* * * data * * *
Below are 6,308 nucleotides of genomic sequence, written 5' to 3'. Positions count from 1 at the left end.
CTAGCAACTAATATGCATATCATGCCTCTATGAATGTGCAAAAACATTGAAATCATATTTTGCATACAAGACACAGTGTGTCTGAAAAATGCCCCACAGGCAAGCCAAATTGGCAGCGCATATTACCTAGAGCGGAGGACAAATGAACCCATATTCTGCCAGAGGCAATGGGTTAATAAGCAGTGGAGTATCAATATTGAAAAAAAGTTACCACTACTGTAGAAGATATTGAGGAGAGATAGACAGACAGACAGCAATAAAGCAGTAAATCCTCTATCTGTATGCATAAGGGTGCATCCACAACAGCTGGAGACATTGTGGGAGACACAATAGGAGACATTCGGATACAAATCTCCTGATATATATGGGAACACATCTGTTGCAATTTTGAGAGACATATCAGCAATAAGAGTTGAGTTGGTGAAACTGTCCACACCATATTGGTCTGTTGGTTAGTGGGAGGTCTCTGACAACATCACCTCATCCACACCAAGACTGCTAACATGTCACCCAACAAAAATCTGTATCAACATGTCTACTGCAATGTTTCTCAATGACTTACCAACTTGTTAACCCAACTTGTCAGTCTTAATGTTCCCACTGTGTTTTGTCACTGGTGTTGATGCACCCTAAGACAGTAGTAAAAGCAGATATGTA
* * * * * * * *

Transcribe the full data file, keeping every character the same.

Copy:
Below are 6,308 nucleotides of genomic sequence, written 5' to 3'. Positions count from 1 at the left end.
CTAGCAACTAATATGCATATCATGCCTCTATGAATGTGCAAAAACATTGAAATCATATTTTGCATACAAGACACAGTGTGTCTGAAAAATGCCCCACAGGCAAGCCAAATTGGCAGCGCATATTACCTAGAGCGGAGGACAAATGAACCCATATTCTGCCAGAGGCAATGGGTTAATAAGCAGTGGAGTATCAATATTGAAAAAAAGTTACCACTACTGTAGAAGATATTGAGGAGAGATAGACAGACAGACAGCAATAAAGCAGTAAATCCTCTATCTGTATGCATAAGGGTGCATCCACAACAGCTGGAGACATTGTGGGAGACACAATAGGAGACATTCGGATACAAATCTCCTGATATATATGGGAACACATCTGTTGCAATTTTGAGAGACATATCAGCAATAAGAGTTGAGTTGGTGAAACTGTCCACACCATATTGGTCTGTTGGTTAGTGGGAGGTCTCTGACAACATCACCTCATCCACACCAAGACTGCTAACATGTCACCCAACAAAAATCTGTATCAACATGTCTACTGCAATGTTTCTCAATGACTTACCAACTTGTTAACCCAACTTGTCAGTCTTAATGTTCCCACTGTGTTTTGTCACTGGTGTTGATGCACCCTAAGACAGTAGTAAAAGCAGATATGTA